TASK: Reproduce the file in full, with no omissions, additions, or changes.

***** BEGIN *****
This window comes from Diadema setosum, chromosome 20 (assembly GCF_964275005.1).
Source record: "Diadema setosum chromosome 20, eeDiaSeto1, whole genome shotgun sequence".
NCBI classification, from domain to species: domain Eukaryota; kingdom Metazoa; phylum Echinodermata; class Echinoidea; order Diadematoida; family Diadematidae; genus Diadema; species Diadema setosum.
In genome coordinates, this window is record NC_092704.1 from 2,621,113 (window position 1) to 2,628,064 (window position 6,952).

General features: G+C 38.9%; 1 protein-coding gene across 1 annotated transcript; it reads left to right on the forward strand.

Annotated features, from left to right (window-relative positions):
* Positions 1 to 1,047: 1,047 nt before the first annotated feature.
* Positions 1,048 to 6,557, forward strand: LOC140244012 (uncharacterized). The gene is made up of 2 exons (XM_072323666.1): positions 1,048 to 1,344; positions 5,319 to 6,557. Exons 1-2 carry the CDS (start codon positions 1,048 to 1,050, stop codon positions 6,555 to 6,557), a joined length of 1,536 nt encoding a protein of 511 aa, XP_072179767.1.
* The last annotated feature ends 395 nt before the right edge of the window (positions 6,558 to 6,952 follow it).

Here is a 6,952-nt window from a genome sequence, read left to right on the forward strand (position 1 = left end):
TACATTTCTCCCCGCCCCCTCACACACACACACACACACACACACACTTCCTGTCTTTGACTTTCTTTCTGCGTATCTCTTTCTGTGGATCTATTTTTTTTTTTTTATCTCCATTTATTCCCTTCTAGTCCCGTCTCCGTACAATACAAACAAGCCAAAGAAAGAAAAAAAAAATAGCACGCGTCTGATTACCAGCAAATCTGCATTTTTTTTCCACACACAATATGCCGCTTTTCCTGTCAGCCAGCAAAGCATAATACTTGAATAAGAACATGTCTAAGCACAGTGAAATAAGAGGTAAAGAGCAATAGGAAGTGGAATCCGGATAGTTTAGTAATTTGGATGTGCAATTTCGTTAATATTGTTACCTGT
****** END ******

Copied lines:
This window comes from Diadema setosum, chromosome 20 (assembly GCF_964275005.1).
Source record: "Diadema setosum chromosome 20, eeDiaSeto1, whole genome shotgun sequence".
NCBI classification, from domain to species: domain Eukaryota; kingdom Metazoa; phylum Echinodermata; class Echinoidea; order Diadematoida; family Diadematidae; genus Diadema; species Diadema setosum.
In genome coordinates, this window is record NC_092704.1 from 2,621,113 (window position 1) to 2,628,064 (window position 6,952).

General features: G+C 38.9%; 1 protein-coding gene across 1 annotated transcript; it reads left to right on the forward strand.

Annotated features, from left to right (window-relative positions):
* Positions 1 to 1,047: 1,047 nt before the first annotated feature.
* Positions 1,048 to 6,557, forward strand: LOC140244012 (uncharacterized). The gene is made up of 2 exons (XM_072323666.1): positions 1,048 to 1,344; positions 5,319 to 6,557. Exons 1-2 carry the CDS (start codon positions 1,048 to 1,050, stop codon positions 6,555 to 6,557), a joined length of 1,536 nt encoding a protein of 511 aa, XP_072179767.1.
* The last annotated feature ends 395 nt before the right edge of the window (positions 6,558 to 6,952 follow it).

Here is a 6,952-nt window from a genome sequence, read left to right on the forward strand (position 1 = left end):
TACATTTCTCCCCGCCCCCTCACACACACACACACACACACACACACTTCCTGTCTTTGACTTTCTTTCTGCGTATCTCTTTCTGTGGATCTATTTTTTTTTTTTTATCTCCATTTATTCCCTTCTAGTCCCGTCTCCGTACAATACAAACAAGCCAAAGAAAGAAAAAAAAAATAGCACGCGTCTGATTACCAGCAAATCTGCATTTTTTTTCCACACACAATATGCCGCTTTTCCTGTCAGCCAGCAAAGCATAATACTTGAATAAGAACATGTCTAAGCACAGTGAAATAAGAGGTAAAGAGCAATAGGAAGTGGAATCCGGATAGTTTAGTAATTTGGATGTGCAATTTCGTTAATATTGTTACCTGT